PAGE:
High-contrast portraits are all the rage right now, and this style is particularly suited to masculine faces or faces marked by the passage of time. Such portraits are both highly desaturated (that is, the colors of the skin and hair are almost entirely eliminated) and constrasted (facial details are amplified).

High-contrast portraits, which lend a great deal of character to faces, are much in vogue in the media.

To achieve the above effect, follow these steps:

  • Perform the basic corrections (white balance, tone, etc.) as needed.
  • In the Essential tools > Color accentuation palette, strongly reduce the setting of the Vibrancy slider (from above –50 to –80).
  • Change to the Contrast sub-palette and strongly increase the setting of the Microcontrast slider, or if it is available, the Fine contrast slider.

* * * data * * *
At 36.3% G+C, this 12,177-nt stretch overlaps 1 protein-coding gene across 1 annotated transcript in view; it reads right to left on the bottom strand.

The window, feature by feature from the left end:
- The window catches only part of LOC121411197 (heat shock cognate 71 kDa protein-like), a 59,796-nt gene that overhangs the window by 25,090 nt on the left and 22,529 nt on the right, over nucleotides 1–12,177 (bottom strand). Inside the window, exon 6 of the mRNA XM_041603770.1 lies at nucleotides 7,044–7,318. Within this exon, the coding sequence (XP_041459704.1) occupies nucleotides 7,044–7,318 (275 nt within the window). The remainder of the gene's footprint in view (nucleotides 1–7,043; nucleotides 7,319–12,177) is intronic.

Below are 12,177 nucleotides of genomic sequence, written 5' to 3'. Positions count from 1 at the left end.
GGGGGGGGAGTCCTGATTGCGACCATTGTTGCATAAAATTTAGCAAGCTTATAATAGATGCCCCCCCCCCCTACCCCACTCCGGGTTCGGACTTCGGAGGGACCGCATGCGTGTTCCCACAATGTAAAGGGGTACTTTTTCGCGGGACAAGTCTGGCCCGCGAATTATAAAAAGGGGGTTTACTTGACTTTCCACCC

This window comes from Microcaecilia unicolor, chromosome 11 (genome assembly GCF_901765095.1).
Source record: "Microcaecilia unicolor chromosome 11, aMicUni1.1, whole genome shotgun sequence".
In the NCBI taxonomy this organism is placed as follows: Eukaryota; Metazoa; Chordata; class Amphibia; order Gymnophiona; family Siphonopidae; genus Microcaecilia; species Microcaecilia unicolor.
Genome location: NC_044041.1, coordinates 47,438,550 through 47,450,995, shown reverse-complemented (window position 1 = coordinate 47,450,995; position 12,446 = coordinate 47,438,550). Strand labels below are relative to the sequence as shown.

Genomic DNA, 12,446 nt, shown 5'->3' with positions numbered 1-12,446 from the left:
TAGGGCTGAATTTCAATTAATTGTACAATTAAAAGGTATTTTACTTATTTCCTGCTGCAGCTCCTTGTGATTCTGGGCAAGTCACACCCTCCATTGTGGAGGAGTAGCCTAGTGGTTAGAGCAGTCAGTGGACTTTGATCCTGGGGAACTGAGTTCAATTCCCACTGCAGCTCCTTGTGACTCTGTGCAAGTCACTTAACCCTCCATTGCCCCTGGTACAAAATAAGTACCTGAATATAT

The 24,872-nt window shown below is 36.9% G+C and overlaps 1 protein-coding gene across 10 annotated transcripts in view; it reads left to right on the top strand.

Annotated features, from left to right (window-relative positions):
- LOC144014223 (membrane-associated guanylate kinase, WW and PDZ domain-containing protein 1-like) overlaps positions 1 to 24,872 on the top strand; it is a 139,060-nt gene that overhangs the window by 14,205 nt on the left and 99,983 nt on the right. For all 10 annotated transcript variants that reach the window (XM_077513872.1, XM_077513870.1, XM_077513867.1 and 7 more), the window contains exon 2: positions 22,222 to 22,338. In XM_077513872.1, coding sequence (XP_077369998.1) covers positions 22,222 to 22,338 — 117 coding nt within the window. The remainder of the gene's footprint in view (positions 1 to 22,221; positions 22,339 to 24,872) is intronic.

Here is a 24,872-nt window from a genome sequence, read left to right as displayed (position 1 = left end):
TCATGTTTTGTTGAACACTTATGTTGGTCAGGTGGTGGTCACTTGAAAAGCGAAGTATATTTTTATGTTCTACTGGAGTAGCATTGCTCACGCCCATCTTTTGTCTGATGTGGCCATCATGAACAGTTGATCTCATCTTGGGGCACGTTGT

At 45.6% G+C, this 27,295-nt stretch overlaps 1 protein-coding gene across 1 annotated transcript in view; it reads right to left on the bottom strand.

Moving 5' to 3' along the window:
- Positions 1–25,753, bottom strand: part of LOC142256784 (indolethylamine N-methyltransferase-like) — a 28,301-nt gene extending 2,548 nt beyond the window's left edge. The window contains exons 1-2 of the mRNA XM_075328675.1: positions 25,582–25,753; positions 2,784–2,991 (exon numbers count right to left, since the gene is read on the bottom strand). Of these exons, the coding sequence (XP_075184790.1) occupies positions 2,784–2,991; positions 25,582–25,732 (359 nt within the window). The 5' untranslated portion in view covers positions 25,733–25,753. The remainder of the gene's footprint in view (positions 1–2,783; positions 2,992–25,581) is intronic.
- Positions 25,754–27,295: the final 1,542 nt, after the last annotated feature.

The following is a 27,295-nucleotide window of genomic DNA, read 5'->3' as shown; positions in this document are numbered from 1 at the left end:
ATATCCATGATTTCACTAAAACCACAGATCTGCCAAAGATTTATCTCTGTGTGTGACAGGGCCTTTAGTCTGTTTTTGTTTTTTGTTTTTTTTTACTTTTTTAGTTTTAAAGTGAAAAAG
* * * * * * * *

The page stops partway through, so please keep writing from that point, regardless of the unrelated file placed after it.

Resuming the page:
• If necessary, adjust the luminosity with the Midtones slider in the Selective tone sub-palette.

In conclusion

This two-part tutorial has given you a look at the myriad possibilities that DxO OpticsPro and DxO FilmPack can offer you, whether you use them separately or together.

Don’t hesitate to experiment so as to find your own style. Dare to push the settings, but also learn to modulate the corrections according to the subject you’re photographing.

Finally, here are a few more practical tips:

  • Work with RAW files to take advantage of greater latitude with corrections.
  • Use as many virtual copies as you want to create multiple versions of your portraits.
  • Despite the great freedom the correction tools will provide, learn to respect and let the personality of your subjects come through.
  • Don’t hesitate to display and share your work to find new subjects.

Photo credit: Julien Cinquin, Sophie Cornillet-Jeannin